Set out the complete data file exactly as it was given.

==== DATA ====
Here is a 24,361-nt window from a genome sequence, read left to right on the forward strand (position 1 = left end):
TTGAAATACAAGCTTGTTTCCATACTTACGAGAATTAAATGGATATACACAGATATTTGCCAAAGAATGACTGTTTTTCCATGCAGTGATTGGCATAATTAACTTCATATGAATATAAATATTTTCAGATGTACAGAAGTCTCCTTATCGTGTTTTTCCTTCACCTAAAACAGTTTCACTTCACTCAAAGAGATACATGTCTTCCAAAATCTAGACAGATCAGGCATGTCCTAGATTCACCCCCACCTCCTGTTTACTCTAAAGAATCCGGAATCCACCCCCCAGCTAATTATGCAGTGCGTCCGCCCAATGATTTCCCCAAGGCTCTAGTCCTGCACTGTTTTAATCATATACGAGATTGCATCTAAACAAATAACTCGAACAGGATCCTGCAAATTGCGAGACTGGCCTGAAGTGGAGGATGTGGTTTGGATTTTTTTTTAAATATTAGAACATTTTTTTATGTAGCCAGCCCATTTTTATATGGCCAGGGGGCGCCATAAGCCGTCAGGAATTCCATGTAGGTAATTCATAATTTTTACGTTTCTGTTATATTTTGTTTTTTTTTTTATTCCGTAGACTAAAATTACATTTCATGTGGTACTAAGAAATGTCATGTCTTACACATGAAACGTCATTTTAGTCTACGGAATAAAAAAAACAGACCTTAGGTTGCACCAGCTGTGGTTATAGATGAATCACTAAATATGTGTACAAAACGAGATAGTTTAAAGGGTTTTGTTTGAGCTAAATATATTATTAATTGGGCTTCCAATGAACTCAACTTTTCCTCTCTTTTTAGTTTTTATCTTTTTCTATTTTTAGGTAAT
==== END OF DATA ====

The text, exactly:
Here is a 24,361-nt window from a genome sequence, read left to right on the forward strand (position 1 = left end):
TTGAAATACAAGCTTGTTTCCATACTTACGAGAATTAAATGGATATACACAGATATTTGCCAAAGAATGACTGTTTTTCCATGCAGTGATTGGCATAATTAACTTCATATGAATATAAATATTTTCAGATGTACAGAAGTCTCCTTATCGTGTTTTTCCTTCACCTAAAACAGTTTCACTTCACTCAAAGAGATACATGTCTTCCAAAATCTAGACAGATCAGGCATGTCCTAGATTCACCCCCACCTCCTGTTTACTCTAAAGAATCCGGAATCCACCCCCCAGCTAATTATGCAGTGCGTCCGCCCAATGATTTCCCCAAGGCTCTAGTCCTGCACTGTTTTAATCATATACGAGATTGCATCTAAACAAATAACTCGAACAGGATCCTGCAAATTGCGAGACTGGCCTGAAGTGGAGGATGTGGTTTGGATTTTTTTTTAAATATTAGAACATTTTTTTATGTAGCCAGCCCATTTTTATATGGCCAGGGGGCGCCATAAGCCGTCAGGAATTCCATGTAGGTAATTCATAATTTTTACGTTTCTGTTATATTTTGTTTTTTTTTTTATTCCGTAGACTAAAATTACATTTCATGTGGTACTAAGAAATGTCATGTCTTACACATGAAACGTCATTTTAGTCTACGGAATAAAAAAAACAGACCTTAGGTTGCACCAGCTGTGGTTATAGATGAATCACTAAATATGTGTACAAAACGAGATAGTTTAAAGGGTTTTGTTTGAGCTAAATATATTATTAATTGGGCTTCCAATGAACTCAACTTTTCCTCTCTTTTTAGTTTTTATCTTTTTCTATTTTTAGGTAAT